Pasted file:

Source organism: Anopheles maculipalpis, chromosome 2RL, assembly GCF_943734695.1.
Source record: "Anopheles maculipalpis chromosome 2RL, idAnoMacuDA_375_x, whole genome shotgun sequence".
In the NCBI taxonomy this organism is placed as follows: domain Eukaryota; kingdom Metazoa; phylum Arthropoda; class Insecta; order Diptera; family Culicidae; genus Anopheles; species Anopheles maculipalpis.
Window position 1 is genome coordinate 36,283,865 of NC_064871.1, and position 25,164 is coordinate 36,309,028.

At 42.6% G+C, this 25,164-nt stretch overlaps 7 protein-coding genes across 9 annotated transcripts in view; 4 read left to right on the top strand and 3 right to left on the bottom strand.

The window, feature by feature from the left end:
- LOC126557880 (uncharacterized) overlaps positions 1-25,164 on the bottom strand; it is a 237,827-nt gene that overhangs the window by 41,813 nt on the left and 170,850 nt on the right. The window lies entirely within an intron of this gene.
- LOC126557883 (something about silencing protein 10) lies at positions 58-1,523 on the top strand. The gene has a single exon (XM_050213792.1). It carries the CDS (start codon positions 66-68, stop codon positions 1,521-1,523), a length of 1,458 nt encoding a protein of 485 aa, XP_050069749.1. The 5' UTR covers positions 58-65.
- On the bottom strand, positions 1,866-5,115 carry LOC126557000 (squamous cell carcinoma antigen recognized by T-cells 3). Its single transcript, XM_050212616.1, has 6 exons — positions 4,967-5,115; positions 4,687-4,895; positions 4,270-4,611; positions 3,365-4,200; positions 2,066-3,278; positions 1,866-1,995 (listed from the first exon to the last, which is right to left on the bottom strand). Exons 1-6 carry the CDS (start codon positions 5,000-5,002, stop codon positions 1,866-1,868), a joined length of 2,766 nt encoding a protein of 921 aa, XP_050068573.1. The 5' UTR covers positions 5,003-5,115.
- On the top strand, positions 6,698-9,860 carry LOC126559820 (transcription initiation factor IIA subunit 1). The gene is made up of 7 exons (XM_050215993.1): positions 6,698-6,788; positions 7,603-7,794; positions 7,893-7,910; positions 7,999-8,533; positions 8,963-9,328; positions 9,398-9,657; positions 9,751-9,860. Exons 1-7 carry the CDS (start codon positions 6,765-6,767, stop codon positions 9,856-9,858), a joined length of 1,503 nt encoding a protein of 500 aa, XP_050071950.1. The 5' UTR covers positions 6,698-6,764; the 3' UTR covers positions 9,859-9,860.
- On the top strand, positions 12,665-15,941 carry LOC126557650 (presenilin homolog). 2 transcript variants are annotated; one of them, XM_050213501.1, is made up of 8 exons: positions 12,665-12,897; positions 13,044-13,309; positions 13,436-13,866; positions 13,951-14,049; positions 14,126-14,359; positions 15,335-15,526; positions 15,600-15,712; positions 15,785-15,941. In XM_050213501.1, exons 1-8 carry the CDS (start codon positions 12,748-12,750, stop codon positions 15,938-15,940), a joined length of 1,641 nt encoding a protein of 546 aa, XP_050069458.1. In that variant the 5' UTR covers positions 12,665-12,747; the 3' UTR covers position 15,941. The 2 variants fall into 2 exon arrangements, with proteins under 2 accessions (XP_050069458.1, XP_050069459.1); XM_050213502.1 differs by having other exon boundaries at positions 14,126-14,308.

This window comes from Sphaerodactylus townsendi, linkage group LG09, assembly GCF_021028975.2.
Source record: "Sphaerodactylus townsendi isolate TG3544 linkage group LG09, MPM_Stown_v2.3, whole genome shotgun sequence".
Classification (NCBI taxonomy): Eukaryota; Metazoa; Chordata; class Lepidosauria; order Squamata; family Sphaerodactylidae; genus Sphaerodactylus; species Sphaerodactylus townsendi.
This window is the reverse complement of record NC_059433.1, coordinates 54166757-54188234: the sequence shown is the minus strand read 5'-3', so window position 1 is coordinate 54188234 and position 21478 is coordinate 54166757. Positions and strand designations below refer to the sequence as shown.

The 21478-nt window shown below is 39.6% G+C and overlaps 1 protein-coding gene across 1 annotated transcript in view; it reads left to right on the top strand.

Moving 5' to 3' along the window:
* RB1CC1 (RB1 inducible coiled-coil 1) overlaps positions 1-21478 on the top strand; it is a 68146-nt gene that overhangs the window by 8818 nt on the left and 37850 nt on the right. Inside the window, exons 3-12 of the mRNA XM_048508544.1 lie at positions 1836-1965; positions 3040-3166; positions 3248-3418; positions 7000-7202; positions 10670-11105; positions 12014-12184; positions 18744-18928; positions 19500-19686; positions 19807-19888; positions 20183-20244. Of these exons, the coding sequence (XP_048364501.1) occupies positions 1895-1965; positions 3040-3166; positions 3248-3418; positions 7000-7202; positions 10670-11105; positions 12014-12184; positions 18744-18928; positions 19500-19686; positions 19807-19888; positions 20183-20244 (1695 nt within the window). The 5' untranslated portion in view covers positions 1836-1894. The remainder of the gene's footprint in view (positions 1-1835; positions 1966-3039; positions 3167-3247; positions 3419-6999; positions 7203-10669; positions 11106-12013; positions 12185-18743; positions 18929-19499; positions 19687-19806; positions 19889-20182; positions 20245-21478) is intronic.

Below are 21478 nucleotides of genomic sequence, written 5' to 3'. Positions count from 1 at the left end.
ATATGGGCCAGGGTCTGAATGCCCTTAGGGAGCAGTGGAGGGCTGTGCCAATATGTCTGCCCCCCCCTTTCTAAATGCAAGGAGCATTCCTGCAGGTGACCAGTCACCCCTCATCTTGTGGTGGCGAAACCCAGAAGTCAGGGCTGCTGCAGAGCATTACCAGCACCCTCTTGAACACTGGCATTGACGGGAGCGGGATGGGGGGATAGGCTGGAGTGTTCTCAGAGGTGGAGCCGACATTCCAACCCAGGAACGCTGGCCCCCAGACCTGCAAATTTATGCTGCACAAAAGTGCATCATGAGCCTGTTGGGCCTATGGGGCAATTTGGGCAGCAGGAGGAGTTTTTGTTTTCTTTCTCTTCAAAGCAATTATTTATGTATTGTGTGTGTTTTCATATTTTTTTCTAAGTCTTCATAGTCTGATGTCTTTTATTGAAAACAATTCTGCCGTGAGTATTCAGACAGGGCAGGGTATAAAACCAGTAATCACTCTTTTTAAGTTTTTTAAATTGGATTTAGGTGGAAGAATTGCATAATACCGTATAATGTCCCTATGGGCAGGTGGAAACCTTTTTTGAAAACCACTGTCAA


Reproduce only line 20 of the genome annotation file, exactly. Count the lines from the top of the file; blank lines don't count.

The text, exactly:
ATATGGGCCAGGGTCTGAATGCCCTTAGGGAGCAGTGGAGGGCTGTGCCAATATGTCTGCCCCCCCCTTTCTAAATGCAAGGAGCATTCCTGCAGGTGACCAGTCACCCCTCATCTTGTGGTGGCGAAACCCAGAAGTCAGGGCTGCTGCAGAGCATTACCAGCACCCTCTTGAACACTGGCATTGACGGGAGCGGGATGGGGGGATAGGCTGGAGTGTTCTCAGAGGTGGAGCCGACATTCCAACCCAGGAACGCTGGCCCCCAGACCTGCAAATTTATGCTGCACAAAAGTGCATCATGAGCCTGTTGGGCCTATGGGGCAATTTGGGCAGCAGGAGGAGTTTTTGTTTTCTTTCTCTTCAAAGCAATTATTTATGTATTGTGTGTGTTTTCATATTTTTTTCTAAGTCTTCATAGTCTGATGTCTTTTATTGAAAACAATTCTGCCGTGAGTATTCAGACAGGGCAGGGTATAAAACCAGTAATCACTCTTTTTAAGTTTTTTAAATTGGATTTAGGTGGAAGAATTGCATAATACCGTATAATGTCCCTATGGGCAGGTGGAAACCTTTTTTGAAAACCACTGTCAA